Not-So-Serious Question: Are Men Too Emotional For Leadership Positions?

Judge Brett Kavanaugh raised many important issues about his nomination to the Supreme Court during his testimony before the Senate Judiciary Committee. Issues like: Why is this happening to me? And: I went to Yale, and I like beer a lot. All valid points.

But an even more interesting point came to light when viewers compared Kavanaugh’s emotional ranting with the careful, calm and accommodating demeanor of Dr. Christine Blasey Ford, the first of multiple women to come forward and accuse the now-Supreme Court Justice of sexual assault.

In a serious environment such as this, Kavanaugh’s defensiveness, anger and entitlement presented a salient question: Are men too emotional for leadership positions? It’s one I’ve contemplated before—which is why I’m here to share my own take on the seven character traits that I believe make men particularly unsuited for leadership positions.

#1: Uncontrollable Emotions

Kavanaugh volleyed during his testimony between yelling about his alma mater—Yale, in case you missed it—and crying repeatedly while talking about sports, lifting weights and his detailed calendars. Although it’s certainly valid to hold strong feelings about mementos, why do men like him struggle with keeping these emotions in check?

If men can’t control their emotions, what’s to stop them from yelling or crying during an important meeting with a client? It’s a distinct possibility, and a risk most companies shouldn’t take.

#2: Inability to Smile

Smiling has been shown to not only promote a more healthy work environment, but also to bring about feelings of genuine happiness on the part of the smiler. So why don’t men smile more?

The most Kavanaugh could muster during his testimony was a wince or a guffaw, but he mostly just sneered. Why aren’t men more pleasant? The distinct coldness emanating from most men can trigger feelings of hopelessness and burnout on a team, and can make it hard to recruit new talent.

If men can’t learn to smile more, they certainly shouldn’t be given leadership positions in any company.

#3: Sexual Harassment Risk

The #MeToo movement has proven that sexual harassment in the workplace is widespread. That’s a big deal for the women dealing with unwanted advances and other creepy behavior at work—and it’s also a big matter for any company’s bottom line.

The resulting lawsuits from harassment cases cost American businesses millions—from $13 million by Fox News over Bill O’Reilly to $168 million in California in 2012—and undoubtedly result in hours of lost productivity per year. 

Should men really be given more power in the workplace, given how prone they seem to be to wielding that power in detrimental ways? Ways which will more than likely lead to the financial ruin of the company?

Probably not.

#4: Inability to Realize They Didn’t Come Up With That Idea on Their Own

What is it about other people’s ideas that make men so averse to them? Why is it that when a man agrees to something, it must be something he feels he came up with on his own, even if he didn’t?

Many women have to purposefully bend over backwards to carefully suggest ideas instead of telling men what to do—so that the man will think they came up with it on their own. This is an enormous waste of time and resources that will no doubt affect any bottom line, and likely cause many women to stew in their own rage!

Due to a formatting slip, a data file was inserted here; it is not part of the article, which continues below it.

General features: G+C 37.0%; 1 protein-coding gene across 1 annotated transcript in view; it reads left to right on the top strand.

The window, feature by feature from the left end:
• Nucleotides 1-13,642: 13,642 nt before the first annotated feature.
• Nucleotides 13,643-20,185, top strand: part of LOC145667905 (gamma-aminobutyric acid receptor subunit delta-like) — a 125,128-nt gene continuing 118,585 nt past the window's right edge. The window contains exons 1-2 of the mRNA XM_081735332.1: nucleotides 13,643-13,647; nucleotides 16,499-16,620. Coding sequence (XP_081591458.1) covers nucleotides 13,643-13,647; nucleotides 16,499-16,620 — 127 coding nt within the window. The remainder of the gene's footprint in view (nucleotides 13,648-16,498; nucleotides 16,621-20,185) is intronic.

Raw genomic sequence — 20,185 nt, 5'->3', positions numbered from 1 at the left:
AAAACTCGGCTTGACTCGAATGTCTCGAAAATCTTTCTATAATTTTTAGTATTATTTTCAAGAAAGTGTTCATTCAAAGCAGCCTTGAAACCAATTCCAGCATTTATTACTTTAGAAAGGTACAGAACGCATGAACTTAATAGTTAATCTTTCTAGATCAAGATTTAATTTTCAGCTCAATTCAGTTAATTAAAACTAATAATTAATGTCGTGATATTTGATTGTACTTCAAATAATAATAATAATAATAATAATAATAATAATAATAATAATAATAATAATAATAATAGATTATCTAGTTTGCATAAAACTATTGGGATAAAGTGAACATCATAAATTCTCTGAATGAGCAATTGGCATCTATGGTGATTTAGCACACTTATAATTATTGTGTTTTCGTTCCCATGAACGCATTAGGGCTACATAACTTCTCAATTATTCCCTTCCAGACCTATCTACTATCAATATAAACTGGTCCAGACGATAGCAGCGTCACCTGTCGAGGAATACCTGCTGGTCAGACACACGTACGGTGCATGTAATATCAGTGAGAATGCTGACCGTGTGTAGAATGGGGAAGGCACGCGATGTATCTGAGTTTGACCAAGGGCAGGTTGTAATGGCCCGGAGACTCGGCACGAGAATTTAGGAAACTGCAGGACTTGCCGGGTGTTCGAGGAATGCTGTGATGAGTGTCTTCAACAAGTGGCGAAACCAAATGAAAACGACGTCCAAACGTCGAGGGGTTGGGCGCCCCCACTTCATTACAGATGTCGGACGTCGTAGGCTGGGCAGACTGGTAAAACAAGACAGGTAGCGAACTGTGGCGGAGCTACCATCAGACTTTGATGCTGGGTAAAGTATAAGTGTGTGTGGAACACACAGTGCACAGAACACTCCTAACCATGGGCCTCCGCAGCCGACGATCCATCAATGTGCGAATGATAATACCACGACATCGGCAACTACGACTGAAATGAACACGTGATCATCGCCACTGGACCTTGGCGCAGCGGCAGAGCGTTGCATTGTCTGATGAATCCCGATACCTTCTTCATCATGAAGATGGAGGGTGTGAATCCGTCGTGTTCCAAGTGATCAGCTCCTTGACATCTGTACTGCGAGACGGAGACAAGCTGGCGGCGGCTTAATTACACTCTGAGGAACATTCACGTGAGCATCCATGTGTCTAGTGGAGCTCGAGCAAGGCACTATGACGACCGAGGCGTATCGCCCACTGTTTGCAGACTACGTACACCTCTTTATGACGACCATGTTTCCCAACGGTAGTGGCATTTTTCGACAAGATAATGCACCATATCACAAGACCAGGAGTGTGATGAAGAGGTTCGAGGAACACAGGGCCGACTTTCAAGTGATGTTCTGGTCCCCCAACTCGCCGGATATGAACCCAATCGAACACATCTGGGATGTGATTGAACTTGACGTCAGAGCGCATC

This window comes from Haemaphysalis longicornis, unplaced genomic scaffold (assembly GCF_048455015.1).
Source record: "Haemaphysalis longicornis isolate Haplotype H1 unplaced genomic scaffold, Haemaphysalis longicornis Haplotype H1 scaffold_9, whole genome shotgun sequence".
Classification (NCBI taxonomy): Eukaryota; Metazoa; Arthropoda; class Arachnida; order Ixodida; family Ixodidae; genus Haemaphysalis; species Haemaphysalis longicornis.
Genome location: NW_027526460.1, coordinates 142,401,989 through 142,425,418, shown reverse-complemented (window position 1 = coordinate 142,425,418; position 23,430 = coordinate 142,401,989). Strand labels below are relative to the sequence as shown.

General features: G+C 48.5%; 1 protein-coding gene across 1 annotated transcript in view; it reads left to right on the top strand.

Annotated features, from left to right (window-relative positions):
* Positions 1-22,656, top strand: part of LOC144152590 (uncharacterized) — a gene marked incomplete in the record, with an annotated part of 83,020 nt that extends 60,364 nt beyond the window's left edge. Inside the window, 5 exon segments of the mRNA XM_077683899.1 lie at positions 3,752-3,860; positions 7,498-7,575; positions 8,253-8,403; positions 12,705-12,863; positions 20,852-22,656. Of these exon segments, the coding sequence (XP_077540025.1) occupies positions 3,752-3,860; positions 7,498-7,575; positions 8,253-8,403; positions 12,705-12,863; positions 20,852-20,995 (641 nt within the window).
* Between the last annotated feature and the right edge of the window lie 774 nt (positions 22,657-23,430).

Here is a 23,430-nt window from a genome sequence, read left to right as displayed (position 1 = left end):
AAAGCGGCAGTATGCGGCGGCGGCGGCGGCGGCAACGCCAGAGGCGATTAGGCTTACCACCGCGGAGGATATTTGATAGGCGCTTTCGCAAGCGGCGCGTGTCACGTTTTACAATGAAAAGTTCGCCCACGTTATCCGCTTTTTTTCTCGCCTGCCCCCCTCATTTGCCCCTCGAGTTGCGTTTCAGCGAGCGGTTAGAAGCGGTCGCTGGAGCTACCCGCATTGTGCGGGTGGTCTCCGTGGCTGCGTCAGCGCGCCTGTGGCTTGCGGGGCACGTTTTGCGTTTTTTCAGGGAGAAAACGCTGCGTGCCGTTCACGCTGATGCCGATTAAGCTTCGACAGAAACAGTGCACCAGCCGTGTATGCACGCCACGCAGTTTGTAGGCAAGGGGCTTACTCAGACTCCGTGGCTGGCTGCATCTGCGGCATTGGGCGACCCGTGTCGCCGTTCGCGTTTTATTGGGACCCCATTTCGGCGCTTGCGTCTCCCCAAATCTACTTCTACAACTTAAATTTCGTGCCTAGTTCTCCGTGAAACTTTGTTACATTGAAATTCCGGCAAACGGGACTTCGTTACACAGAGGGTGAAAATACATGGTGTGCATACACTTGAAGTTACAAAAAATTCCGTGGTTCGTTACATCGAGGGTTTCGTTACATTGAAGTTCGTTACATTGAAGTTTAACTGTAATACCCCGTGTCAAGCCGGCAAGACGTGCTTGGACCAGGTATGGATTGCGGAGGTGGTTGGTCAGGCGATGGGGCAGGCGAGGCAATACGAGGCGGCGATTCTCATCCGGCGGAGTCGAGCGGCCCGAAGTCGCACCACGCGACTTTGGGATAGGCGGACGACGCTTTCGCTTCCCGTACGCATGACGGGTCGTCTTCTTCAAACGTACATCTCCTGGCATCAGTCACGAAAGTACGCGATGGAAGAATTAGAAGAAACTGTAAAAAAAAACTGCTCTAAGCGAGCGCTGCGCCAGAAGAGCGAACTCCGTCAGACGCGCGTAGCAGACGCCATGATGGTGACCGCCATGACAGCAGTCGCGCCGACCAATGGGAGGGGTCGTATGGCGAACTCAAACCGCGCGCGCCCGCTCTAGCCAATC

During his opening statement at the Judiciary Committee hearing, Kavanaugh reiterated over and over again that his statement was his own and he had no help with it, and that he got into Yale on his own with no help from anyone.

What’s wrong with help, Brett?

#5: Overconfidence in Their Own Abilities

The concept of admitting that you don’t know something is somewhat foreign to most men.  When Blasey Ford didn’t know the answer to a question, she did a remarkable thing: she said, “I don’t know.” On the other hand, men often say they have knowledge or expertise they don’t even remotely have.

Now, this can ultimately be a good thing—if they can “fake it ‘till they make it,” and actually make it. But what if they don’t? What if you have a man that stalls and dodges, desperately trying not to be exposed for his numerous blackouts during high school and college? Then you wind up with a man in a leadership position willing to risk the entire company before exposing the gaps in his expertise.

Happens every time.

#6: Inability to Apologize

Women apologize to everyone and everything—yes, even inanimate objects. I once saw a woman bump into a chair and then apologize to the chair.

Men, on the other hand, have so much to apologize for—yet never do. Kavanaugh finally apologized for getting combative with Senator Amy Klobuchar at the hearings about the allegations of sexual assault facing him, but only after someone told him he should. Amazing!

If men would only apologize half as much as women do, they might be better suited to positions where they have to show remorse, take responsibility and face consequences—like leadership positions. Can we really push forward with a leader who is incapable of doing these things? I’m sorry, but it’s a nope from me.

#7: Inability to See Sexism (Unless it’s Directed Toward Them)

If you’re a man reading this, all of this might seem incredibly sexist to you.

Well, welcome to our world.



Sarah Cooper is a writer, comedian, speaker, and author of new book How to Be Successful Without Hurting Men’s Feelings. She built her comedy career in between working for companies like Yahoo! and Google, where she was fed free lunches and lots of material. She is the creator of the satirical blog, and author of bestselling book 100 Tricks to Appear Smart in Meetings. Learn more about Sarah at or connect with her on InstagramTwitter or Facebook.